What makes Mandu special? Well, it’s a hybrid. It looks like the potstickers but is flavored with fillings that are common to Korea such as sesame salt for seasoning and is lighter on meat since Koreans originally discouraged eating meat due to their Buddhist practices. According to one legend, the Mongolians brought the mandu when they invaded and relaxed meat restrictions in Korea. Mandu can be served in a broth like tortellini or with a soy sauce mixture after boiling, frying, steaming or a combination of boiling and frying. This recipe calls for the mandu to be boiled but I prefer them boiled then pan fried.
|Mandu: The two up close are boiled. At the back, one has been boiled, then dry fried.|
Mandu (Korean Dumplings) Recipe
(Adapted from AlmostBourdain and the Gourmet Traveller Magazine September 2010 issue)
Serves 6 (Makes about 35 dumplings)
Time: 1.5 hours
GT - "These dumplings are similar to the Japanese gyoza – you could even fry them after steaming if you wanted the extra crunch. Sesame salt is a common seasoning in Korean cooking – make extra to have on hand for seasoning other dishes too."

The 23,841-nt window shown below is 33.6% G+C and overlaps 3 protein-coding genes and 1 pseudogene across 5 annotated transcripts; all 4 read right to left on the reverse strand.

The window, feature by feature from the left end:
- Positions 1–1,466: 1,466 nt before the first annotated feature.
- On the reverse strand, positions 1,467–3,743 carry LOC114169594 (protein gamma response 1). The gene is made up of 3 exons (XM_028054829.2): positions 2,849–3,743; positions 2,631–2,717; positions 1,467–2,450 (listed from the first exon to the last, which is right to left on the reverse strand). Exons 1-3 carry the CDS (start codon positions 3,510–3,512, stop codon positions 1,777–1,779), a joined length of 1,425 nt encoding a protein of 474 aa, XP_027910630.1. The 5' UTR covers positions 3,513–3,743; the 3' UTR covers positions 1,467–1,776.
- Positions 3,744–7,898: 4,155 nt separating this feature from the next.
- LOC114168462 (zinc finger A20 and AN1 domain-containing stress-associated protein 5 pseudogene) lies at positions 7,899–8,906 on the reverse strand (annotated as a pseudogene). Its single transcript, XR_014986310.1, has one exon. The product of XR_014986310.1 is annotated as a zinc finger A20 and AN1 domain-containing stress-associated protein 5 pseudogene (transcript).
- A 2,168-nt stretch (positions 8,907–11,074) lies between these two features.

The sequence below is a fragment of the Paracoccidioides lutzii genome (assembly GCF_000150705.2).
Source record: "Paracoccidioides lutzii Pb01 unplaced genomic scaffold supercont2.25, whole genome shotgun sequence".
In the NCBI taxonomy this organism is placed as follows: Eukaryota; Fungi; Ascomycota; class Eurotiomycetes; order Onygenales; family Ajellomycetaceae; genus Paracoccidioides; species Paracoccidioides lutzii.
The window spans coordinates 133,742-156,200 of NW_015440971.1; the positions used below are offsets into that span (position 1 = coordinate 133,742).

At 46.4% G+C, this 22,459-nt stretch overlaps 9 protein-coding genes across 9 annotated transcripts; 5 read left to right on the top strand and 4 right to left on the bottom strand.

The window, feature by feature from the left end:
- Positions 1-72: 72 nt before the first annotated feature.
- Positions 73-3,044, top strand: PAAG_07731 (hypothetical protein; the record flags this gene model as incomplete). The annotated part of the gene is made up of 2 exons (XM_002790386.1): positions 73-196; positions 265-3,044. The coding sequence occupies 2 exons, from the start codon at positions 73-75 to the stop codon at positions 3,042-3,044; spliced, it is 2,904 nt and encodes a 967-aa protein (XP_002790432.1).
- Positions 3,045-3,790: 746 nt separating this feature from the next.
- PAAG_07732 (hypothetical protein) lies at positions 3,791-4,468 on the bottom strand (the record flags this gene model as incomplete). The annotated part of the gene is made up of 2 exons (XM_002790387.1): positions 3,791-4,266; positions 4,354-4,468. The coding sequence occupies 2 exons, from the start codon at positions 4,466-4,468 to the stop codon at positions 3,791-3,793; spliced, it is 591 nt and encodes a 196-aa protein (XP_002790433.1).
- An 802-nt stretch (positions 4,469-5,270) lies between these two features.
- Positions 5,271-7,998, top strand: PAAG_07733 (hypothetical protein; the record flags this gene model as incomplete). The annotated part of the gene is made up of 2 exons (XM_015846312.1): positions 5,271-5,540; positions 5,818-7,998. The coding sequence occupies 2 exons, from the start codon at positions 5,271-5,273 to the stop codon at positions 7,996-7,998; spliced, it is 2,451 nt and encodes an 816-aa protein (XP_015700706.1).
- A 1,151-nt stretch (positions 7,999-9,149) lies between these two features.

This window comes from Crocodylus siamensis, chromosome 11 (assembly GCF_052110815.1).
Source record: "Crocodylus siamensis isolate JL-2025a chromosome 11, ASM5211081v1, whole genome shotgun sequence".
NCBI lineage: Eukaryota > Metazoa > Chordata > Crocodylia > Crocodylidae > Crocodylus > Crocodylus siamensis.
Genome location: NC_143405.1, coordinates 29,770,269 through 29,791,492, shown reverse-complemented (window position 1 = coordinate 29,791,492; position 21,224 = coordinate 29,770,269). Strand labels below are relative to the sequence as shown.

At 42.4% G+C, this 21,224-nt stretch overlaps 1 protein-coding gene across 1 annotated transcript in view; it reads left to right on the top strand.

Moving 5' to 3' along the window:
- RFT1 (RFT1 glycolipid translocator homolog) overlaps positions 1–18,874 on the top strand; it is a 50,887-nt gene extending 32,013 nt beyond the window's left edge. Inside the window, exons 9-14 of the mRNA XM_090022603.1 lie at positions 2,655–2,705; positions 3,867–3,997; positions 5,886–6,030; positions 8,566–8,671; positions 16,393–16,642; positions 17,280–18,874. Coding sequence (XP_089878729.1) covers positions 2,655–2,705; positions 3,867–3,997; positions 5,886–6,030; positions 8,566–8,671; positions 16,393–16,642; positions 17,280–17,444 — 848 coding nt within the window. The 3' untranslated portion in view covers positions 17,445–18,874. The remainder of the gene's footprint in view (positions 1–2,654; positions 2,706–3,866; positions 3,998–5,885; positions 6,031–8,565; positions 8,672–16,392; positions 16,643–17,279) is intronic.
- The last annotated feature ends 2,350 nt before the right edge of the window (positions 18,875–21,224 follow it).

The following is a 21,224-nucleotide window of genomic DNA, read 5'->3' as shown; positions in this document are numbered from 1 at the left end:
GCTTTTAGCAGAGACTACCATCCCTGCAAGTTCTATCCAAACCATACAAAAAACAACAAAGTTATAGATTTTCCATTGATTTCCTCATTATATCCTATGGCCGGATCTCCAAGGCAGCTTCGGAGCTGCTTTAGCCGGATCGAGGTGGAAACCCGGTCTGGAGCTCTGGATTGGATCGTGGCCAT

½ lb (200 gm) finely minced pork
½ pkg (5 oz) (150 gm) firm tofu, coarsely mashed with a fork
½ c. (100 gm) drained cabbage kimchi, finely chopped, plus extra to serve
2 tbsp finely chopped garlic chives
1 spring onion, finely chopped
1 tsp sesame oil
35 round gow gee wrappers
1 tbsp sesame seeds
2 tsp fine salt
¼ c. (60 mL) soy sauce
2 tbsp rice wine vinegar
For sesame salt, dry-roast sesame seeds in a frying pan over medium-high heat until roasted (2-3 minutes). Cool slightly, set aside 1 tsp for dipping sauce, then pound remainder with salt in a mortar and pestle until finely ground. (If you don’t have a mortar and pestle, don’t fret. Grab a hammer or rubber mallet and put your sesame seeds in a ziploc bag. Give the seeds a light beating. You’ll feel better after whatever happened at work or the lab and you’ll be doing something productive at the same time.)